NYC Figs ....

bronxfigsJuly 29, 2011

I lived in NYC all my life, and always remembered seeing fig trees growing in many backyards, getting tall enough to tower over the fences. Many of the "Old-Timers" covered these trees with tar paper, and they were almost always capped with some kind of bucket. This was a standard sight come Oct.-Nov.

Many changes have taken place over the last 20 or so years, and a lot of the older folks are gone, ... but their fig trees live on. But wait, they survived without the tar paper mummy wrappings of yesteryear.

So, my question: What kind of figs would most likely be growing in the NYC area? Most are dark red/purple figs that aren't very sweet, and the white figs are no better. Most of the uncovered/unprotected trees are the dark ones. Leaves are not deeply lobed, and look like leaves of BT. Also, these trees do not die back and re-sprout each year. They just increase in size. I remember one tree had a trunk that was probably 8"-10" in diameter. Then the house was sold, and the new owners chopped in down.

Just thought I'd ask.


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frozenjoe(9 Arizona)


I know exactly what you're talking about. I lived in the Throggs Neck area of the Bronx back when I went to grad school at Fordham. There were quite a few large trees in that neighborhood and near the campus. I think that many of those figs are unknowns that were brought over from the Old Country.


    Bookmark   July 29, 2011 at 2:34PM
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I went to Fordham for undergrad. Arthur Avenue was a heavilly Italian neighborhood and no doubt those folks planted a lot of figs.

To answer BronxFigs question- a colleague of mine grows figs in the ground here in Maryland. Same zone as NYC, perhaps a few degrees warmer on occassion. She did winter protection for two years, but now the figs do not need it. I would speculate that the tar paper and bucket is not necessary after 2 or 3 years.

    Bookmark   July 29, 2011 at 3:34PM
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Being around Chicago im just curious whats the low temps for the winters in these area's.
Thanks in advance.

    Bookmark   July 29, 2011 at 4:28PM
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frozenjoe(9 Arizona)


I believe that most of NYC is on the border of zone 6 and 7.


    Bookmark   July 29, 2011 at 5:23PM
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The winter temps. can dip into the low teens, and every once a while it will plunge down to below 10 degrees, but I can't ever remember temps. going below zero.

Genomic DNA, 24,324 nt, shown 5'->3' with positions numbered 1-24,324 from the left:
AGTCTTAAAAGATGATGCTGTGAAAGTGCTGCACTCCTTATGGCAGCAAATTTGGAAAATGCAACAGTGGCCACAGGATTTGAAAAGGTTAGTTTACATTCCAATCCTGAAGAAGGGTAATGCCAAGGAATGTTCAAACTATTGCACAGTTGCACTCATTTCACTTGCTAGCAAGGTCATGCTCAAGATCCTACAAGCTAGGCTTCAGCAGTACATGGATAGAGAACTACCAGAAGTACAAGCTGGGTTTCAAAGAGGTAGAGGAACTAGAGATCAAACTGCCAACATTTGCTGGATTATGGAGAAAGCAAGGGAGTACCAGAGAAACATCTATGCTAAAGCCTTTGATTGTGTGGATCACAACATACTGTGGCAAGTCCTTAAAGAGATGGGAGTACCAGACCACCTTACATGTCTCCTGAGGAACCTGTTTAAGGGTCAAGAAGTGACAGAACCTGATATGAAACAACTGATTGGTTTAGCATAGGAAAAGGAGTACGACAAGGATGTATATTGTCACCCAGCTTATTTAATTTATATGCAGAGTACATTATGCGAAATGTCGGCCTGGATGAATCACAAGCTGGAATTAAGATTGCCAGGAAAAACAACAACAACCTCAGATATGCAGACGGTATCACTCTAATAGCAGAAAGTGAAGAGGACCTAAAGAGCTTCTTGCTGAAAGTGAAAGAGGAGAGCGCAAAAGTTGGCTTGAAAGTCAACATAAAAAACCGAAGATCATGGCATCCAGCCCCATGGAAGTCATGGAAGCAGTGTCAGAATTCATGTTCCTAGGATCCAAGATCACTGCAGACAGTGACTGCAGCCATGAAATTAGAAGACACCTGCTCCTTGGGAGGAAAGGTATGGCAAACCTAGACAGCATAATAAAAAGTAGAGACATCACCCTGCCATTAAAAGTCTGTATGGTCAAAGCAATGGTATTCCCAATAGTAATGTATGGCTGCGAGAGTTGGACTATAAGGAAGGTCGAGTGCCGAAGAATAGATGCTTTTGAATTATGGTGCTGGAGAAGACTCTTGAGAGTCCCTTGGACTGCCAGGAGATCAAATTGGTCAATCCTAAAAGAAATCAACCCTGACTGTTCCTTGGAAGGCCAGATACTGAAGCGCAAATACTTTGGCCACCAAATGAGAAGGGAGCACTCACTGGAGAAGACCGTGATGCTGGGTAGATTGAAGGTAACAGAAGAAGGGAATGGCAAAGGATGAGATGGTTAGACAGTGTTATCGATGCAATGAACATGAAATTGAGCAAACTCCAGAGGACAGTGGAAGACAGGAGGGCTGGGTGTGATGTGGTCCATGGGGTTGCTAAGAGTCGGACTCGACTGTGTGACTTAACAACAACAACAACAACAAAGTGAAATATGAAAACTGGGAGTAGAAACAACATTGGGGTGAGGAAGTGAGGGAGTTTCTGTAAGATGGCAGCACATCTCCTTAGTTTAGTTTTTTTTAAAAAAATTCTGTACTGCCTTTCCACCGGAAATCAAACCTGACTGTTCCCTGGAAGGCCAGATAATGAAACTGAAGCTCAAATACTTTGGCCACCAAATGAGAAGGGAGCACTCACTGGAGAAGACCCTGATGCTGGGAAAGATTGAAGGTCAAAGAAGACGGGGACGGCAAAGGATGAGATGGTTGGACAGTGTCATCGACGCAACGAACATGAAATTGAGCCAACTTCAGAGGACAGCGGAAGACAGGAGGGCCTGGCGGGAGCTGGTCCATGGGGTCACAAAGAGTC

Jan. and Feb temps. usually run from mid-20s to mid-30s at night, with mid-30s to mid-40s daytime temps. Occasionally, we'll have a cold snap, but the freezes do not last too long. I think we are really in Zone-8 most of the time, but can go down to Zone-7 on occasion.

I read that my unheated storage shed is probably 10-15 degrees warmer than outside temps. I've had no problems overwintering my fig tree since 2008, and I hope I continue to have no problems.

Happy growing! FDV

    Bookmark   July 29, 2011 at 6:07PM
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Thanks Joe and FDV,
I guessed wrong for some reason i figured it was colder there.
I grow in containers and store them in attached garage over the years.
Grandmother used to grow 1 inground in Chicago and uncles would bury that tree each season.

    Bookmark   July 29, 2011 at 6:36PM
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I have lived most of my life in Queens, NYC and the temps are a little lower than you say. Last year went down to 5 degrees F, usually once a winter it goes below 10 degrees F and sometimes it dosen't go below the teens. Most of the figs I have seen in Brooklyn and Queens are Brown turkey, Italian everbearing, celeste, brunswick, and sicilian white as well as Italian Honey. Those are the ones that are not covered. There are many more that the locals cover but the ones I mentioned usually go uncovered.


    Bookmark   July 29, 2011 at 6:48PM
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Thanks, I didn't imagine that there would be so many varieties growing in the old Italian neighborhoods. Very interesting.



    Bookmark   July 29, 2011 at 7:40PM
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Well guys,
I was just born in the wrong state as it gets cold here darn it.
Last season it got to 18 below and few years prior 23 below thats not with the wind chill.
Last season we got blizzard of 23 inches snow.
Luckily the coldest i have seen in my insulated attached garage was between 6 to 8 above zero for the figs.
I should throw out the garage thermometer and forget about the temp in there.

    Bookmark   July 29, 2011 at 11:24PM
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